PR Technique: Newswires - Working with the wires - and their newfangled offerings [SH] Newswires now offer countless ways to slice and dice your message. As Craig McGuire reports, the first step in working with them is knowing who you need to reach.

When Herbert Muschel launched PR Newswire in 1954 and Lorry Lokey started Business Wire in 1961, having such ready access to newsrooms was a big deal for companies wanting to get their messages out.

When Herbert Muschel launched PR Newswire in 1954 and Lorry Lokey started Business Wire in 1961, having such ready access to newsrooms was a big deal for companies wanting to get their messages out.

When Herbert Muschel launched PR Newswire in 1954 and Lorry Lokey

started Business Wire in 1961, having such ready access to newsrooms was

a big deal for companies wanting to get their messages out.



Today there are so many channels - faxes, e-mail and (need we say it?)

the Web - for distributing press releases and other information that the

major newswires have had to constantly add new services to stay

relevant.



And they are staying relevant. Waving everything from vertical marketing

schemes to 51 flavors of multimedia, wire services are tripping over

each other chasing PR dollars. The trick for the pursued PR

professional, however, is to work with the wires to select the right

tools for each campaign.



The many services newswires are packaging for clients include customized

distribution, streaming and archived multimedia, e-monitoring and

measuring, database access, Web posting, vertical targeting, media

mapping and research, to name a few.



Gregg Castano, Business Wire’s vice president of national sales, says

that in working with the wires, the number one priority ’is identifying

who it is you want to reach in the media and investment community.’



Business Wire, like most distribution services, has developed an

extensive network of distribution points. Once a core audience has been

identified, the PR pro selects - and can even customize - a circuit (or,

media list) for dissemination. These vary from sprawling, mainstream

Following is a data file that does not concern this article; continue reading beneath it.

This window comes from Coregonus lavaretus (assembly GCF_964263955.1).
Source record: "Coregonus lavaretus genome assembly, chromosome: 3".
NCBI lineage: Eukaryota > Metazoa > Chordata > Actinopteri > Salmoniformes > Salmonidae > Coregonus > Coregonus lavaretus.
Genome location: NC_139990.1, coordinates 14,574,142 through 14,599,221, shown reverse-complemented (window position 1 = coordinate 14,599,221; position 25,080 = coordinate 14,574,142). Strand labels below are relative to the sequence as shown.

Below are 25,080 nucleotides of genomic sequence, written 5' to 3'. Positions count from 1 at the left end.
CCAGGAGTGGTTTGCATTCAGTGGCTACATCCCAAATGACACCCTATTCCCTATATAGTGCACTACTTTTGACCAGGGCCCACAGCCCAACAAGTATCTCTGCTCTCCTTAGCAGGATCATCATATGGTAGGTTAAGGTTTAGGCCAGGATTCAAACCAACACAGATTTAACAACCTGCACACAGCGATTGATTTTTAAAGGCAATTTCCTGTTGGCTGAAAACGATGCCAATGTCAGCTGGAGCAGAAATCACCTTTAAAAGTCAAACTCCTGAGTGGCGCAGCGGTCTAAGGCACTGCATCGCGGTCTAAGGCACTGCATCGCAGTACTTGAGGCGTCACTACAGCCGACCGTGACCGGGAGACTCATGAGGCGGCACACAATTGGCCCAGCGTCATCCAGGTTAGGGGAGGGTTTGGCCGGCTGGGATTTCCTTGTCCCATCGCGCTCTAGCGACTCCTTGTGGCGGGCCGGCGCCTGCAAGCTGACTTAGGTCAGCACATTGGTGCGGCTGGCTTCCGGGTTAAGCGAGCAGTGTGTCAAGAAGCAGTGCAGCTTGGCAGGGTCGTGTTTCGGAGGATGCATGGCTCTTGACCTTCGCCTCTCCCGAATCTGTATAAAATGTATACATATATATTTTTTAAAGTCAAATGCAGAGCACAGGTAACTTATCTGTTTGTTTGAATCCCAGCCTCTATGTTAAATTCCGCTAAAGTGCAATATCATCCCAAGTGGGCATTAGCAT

national and international circuits with cross-demographic appeal to

specific, narrow niche targets, such as trade publications.





Moving beyond the wire



The wires are also getting involved in other types of media.



In October, Business Wire competitor PR Newswire worked with Bozell

Camstra Advertising to orchestrate a media event on behalf of the State

of Pennsylvania to introduce an economic development initiative. ’It

included a live Web-cast from Philadelphia and a simulcast from a remote

location 200 miles away in St. Mary’s,’ says Marlin Collingwood, partner

and director at Bozell Camstra.



Collingwood explains that he first began organizing similar Web-casts

internally but now advises using wire services to help.



’Forget that doing it ourselves costs four times as much,’ says

Collingwood.



’Listen, I’m a PR guy, not a tech guy. I don’t want my people worrying

about the technical aspects. Just focus on the content.’



The Reader’s Digest association recently resorted to multimedia channels

to get out an important message. Last month, less than two years after

pulling out of a painful financial tailspin, the company was ready to

report the seventh consecutive quarter of earnings growth.



Minutes after the 4 pm bell sounded on Wall Street on January 26, the

release announcing the earnings was shot out over the wires. Soon after,

PR Newswire began Web-casting a video of Reader’s Digest chairman and

CEO Thomas Ryder discussing the earnings. Simultaneously, a different